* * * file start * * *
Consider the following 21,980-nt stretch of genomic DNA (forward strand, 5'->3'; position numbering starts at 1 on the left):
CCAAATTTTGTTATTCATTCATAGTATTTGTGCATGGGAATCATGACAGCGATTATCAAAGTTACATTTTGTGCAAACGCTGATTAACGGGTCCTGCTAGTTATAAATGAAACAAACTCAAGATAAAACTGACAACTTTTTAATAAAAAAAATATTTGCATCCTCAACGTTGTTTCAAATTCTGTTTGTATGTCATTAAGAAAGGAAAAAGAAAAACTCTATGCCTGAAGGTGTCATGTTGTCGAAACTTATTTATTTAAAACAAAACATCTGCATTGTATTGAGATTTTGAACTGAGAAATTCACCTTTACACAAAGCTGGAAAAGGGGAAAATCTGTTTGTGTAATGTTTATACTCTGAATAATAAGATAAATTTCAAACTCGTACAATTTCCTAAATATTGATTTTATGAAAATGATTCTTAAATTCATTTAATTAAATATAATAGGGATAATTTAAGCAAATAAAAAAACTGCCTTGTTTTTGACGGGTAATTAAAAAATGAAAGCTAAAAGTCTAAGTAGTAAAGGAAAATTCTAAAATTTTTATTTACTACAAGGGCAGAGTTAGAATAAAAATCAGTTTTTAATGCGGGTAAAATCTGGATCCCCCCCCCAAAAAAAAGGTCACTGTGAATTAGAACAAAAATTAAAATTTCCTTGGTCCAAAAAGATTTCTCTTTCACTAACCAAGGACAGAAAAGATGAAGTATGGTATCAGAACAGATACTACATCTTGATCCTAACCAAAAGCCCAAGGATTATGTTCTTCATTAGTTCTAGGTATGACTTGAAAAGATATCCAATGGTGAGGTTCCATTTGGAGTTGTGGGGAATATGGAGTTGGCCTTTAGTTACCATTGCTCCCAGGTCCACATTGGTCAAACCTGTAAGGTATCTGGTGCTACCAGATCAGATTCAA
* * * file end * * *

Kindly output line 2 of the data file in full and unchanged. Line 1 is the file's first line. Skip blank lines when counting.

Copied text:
CCAAATTTTGTTATTCATTCATAGTATTTGTGCATGGGAATCATGACAGCGATTATCAAAGTTACATTTTGTGCAAACGCTGATTAACGGGTCCTGCTAGTTATAAATGAAACAAACTCAAGATAAAACTGACAACTTTTTAATAAAAAAAATATTTGCATCCTCAACGTTGTTTCAAATTCTGTTTGTATGTCATTAAGAAAGGAAAAAGAAAAACTCTATGCCTGAAGGTGTCATGTTGTCGAAACTTATTTATTTAAAACAAAACATCTGCATTGTATTGAGATTTTGAACTGAGAAATTCACCTTTACACAAAGCTGGAAAAGGGGAAAATCTGTTTGTGTAATGTTTATACTCTGAATAATAAGATAAATTTCAAACTCGTACAATTTCCTAAATATTGATTTTATGAAAATGATTCTTAAATTCATTTAATTAAATATAATAGGGATAATTTAAGCAAATAAAAAAACTGCCTTGTTTTTGACGGGTAATTAAAAAATGAAAGCTAAAAGTCTAAGTAGTAAAGGAAAATTCTAAAATTTTTATTTACTACAAGGGCAGAGTTAGAATAAAAATCAGTTTTTAATGCGGGTAAAATCTGGATCCCCCCCCCAAAAAAAAGGTCACTGTGAATTAGAACAAAAATTAAAATTTCCTTGGTCCAAAAAGATTTCTCTTTCACTAACCAAGGACAGAAAAGATGAAGTATGGTATCAGAACAGATACTACATCTTGATCCTAACCAAAAGCCCAAGGATTATGTTCTTCATTAGTTCTAGGTATGACTTGAAAAGATATCCAATGGTGAGGTTCCATTTGGAGTTGTGGGGAATATGGAGTTGGCCTTTAGTTACCATTGCTCCCAGGTCCACATTGGTCAAACCTGTAAGGTATCTGGTGCTACCAGATCAGATTCAA